The overall picture is one of stability or improvement in young people’s quality of life, though with some notable exceptions, particularly in relation to the proportion of young people in households at risk of poverty, young people’s mental health and well-being and the social support available to them. A more in-depth review of these factors and their contribution to young people’s quality of life is presented below.

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4. Personal well-being

Our personal well-being questions allow individuals to assess their own quality of life. People aged 16 and over are asked to evaluate their satisfaction with life overall, whether they feel the things they do in life are worthwhile, how happy they were yesterday and how anxious they were yesterday. The proportions of young people who gave very high ratings (9 or 10 out of 10) of life satisfaction, worthwhile and happiness and very low ratings (0 or 1 out of 10) of anxiety for financial year ending (FYE) 2016 are presented in Table 1.

In the FYE 2016, a larger proportion of people aged 16 to 19 in the UK reported very high levels of life satisfaction and happiness than those aged 20 to 24. There are no differences between the two age groups in the proportions giving very high ratings that the things they do in life are worthwhile and very low levels of anxiety. There has been no change in the proportions of both age groups reporting very high life satisfaction, worthwhile or happiness, or very low anxiety compared with the previous year (FYE 2015).

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5. Health

Previous analysis has found a strong relationship between self-reported health and personal well-being (What matters most to personal well-being? ONS, 2013). The most recent estimate shows that 56% of young people aged 16 to 24 were mostly or completely satisfied with their health in the period 2014 to 2015. This measure deteriorated between the periods 2009 to 2010 and 2013 to 2014, and was driven by a fall in the proportion of young men, who reported that they were mostly or completely satisfied with their health (59% to 52%). While satisfaction with health for both young men and young women improved between 2013 to 2014 and 2014 to 2015, young women’s satisfaction increased more sharply from 50% to 56%. This has effectively closed the gap between young men’s and young women’s reported health satisfaction.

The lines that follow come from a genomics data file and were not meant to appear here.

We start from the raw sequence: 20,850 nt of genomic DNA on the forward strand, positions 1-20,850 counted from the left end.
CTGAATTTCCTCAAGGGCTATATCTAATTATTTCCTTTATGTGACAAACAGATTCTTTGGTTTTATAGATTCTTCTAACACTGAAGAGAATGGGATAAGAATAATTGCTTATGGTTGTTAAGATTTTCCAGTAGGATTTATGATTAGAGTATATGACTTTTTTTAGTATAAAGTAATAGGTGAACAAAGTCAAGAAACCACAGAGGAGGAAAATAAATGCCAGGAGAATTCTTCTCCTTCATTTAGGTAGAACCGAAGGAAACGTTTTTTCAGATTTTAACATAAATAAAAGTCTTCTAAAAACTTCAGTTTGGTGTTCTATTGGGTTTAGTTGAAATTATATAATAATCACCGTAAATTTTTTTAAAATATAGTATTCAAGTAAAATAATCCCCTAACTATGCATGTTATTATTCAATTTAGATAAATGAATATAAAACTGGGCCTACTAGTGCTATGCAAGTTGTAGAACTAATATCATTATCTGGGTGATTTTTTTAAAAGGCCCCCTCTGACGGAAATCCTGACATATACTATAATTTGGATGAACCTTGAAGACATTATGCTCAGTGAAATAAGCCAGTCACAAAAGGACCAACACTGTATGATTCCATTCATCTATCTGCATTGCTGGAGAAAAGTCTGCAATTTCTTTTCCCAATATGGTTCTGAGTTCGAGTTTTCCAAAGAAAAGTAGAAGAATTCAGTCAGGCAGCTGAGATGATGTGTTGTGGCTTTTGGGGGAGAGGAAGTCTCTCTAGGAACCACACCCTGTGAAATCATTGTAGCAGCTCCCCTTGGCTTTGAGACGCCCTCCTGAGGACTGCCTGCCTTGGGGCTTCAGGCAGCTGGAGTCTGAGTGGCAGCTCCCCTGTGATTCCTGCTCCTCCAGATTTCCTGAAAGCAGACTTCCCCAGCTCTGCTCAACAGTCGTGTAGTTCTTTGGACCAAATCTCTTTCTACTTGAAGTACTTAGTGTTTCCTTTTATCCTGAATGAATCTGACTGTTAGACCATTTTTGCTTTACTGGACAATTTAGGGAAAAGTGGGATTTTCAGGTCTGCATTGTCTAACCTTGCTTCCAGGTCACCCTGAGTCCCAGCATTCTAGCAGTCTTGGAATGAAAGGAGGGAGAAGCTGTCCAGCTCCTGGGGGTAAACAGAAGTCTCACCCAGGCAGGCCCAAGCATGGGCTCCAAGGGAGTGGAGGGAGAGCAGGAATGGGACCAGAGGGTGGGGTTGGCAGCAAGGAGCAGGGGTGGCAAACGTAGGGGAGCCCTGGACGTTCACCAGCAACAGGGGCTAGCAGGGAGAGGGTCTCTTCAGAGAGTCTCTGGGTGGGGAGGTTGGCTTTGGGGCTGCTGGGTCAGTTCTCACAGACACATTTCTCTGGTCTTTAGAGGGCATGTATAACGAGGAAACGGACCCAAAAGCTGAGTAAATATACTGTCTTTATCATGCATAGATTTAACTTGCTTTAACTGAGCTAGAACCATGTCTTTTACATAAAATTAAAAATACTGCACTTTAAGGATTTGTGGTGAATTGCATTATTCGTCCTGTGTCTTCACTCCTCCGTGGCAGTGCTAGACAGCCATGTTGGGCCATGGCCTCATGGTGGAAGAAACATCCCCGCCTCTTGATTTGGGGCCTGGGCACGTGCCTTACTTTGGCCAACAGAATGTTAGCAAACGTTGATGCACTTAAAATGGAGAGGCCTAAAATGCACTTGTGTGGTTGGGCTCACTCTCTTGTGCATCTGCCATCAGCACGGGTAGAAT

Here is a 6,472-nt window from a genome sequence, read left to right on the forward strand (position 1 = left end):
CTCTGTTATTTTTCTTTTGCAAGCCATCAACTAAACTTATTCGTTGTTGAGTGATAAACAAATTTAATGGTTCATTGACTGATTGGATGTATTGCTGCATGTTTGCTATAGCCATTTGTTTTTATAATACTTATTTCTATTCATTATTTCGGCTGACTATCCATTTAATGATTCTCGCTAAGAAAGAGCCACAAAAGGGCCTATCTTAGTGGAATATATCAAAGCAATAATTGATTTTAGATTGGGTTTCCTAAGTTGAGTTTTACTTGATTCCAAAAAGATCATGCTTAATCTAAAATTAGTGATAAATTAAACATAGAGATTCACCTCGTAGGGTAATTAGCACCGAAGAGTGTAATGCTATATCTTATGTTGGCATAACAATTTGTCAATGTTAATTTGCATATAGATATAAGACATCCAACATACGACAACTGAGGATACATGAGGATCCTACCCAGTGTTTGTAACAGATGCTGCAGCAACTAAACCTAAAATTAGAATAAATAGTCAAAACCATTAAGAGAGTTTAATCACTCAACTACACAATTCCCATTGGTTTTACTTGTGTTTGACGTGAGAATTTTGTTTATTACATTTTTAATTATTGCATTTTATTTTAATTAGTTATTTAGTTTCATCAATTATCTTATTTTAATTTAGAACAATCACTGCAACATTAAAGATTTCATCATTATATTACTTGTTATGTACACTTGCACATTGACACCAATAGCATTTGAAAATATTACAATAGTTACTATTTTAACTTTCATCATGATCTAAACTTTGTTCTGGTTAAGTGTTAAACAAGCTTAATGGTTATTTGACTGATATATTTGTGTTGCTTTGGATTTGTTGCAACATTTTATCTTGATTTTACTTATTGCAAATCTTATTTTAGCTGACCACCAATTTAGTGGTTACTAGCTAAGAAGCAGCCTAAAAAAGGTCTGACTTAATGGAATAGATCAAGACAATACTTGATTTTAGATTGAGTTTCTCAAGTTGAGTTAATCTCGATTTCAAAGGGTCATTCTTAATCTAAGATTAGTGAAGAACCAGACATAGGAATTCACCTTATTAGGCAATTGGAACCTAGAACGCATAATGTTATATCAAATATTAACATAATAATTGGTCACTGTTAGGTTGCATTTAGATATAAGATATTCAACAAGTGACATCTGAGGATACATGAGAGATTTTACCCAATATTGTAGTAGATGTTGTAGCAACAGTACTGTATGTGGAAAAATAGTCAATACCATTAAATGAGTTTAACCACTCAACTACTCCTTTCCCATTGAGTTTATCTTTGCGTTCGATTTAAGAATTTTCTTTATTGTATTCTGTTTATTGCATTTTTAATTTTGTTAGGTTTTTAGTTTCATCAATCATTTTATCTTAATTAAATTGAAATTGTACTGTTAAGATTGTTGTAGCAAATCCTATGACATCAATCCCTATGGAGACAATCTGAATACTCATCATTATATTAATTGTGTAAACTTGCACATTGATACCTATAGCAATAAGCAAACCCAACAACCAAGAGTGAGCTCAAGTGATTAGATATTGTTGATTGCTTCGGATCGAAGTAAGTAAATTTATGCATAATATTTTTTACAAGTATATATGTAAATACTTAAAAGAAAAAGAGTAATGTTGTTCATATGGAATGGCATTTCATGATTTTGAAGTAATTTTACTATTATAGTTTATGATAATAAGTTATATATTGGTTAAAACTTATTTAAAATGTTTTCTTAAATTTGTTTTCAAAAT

In terms of objective measures of health, the Health Survey for England estimates around 39% of young people aged 16 to 24 in England were classified as overweight or obese in 2015. People in this age group are the least likely of all adult age groups to be overweight or obese, compared for example with those aged 25 to 34 (52%) and 55 to 64 (75%). The proportion of young people who are overweight or obese has remained largely stable since 2012.

The Labour Force Survey captures information about people’s disability status using the principles of the Government Statistical Service (GSS) Harmonised Standard1. In 2015, around 12% of young people were classified as disabled or having a long-term illness, an increase from 9% in 2013.

Notes for: Health

  1. The principles of the Government Statistical Service (GSS) Harmonised Standard are designed to be consistent with a conceptual framework of disability that encompasses medical, individual and societal factors as documented in the International Classification of Functioning (ICF), the World Health Organisation’s definition of disability and the disablement process. This approach is consistent with the collection of traditional data on activity restriction, long-standing illness and impairment, as well as data on the importance of aspects of society which restrict the participation of people with impairments relative to those without impairments.
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6. Mental health and well-being

Recent longitudinal research on well-being over the life course suggests that mental ill-health may be an important contributory factor to subsequent life satisfaction, educational success, earnings, and physical health (Layard, 2013).

Overall, the proportion of young people with symptoms of anxiety or depression1 increased from 18% to 21% between the periods 2009 to 2010 and 2013 to 2014. Although this fell to 19% in the period 2014 to 2015, the change was not statistically significant.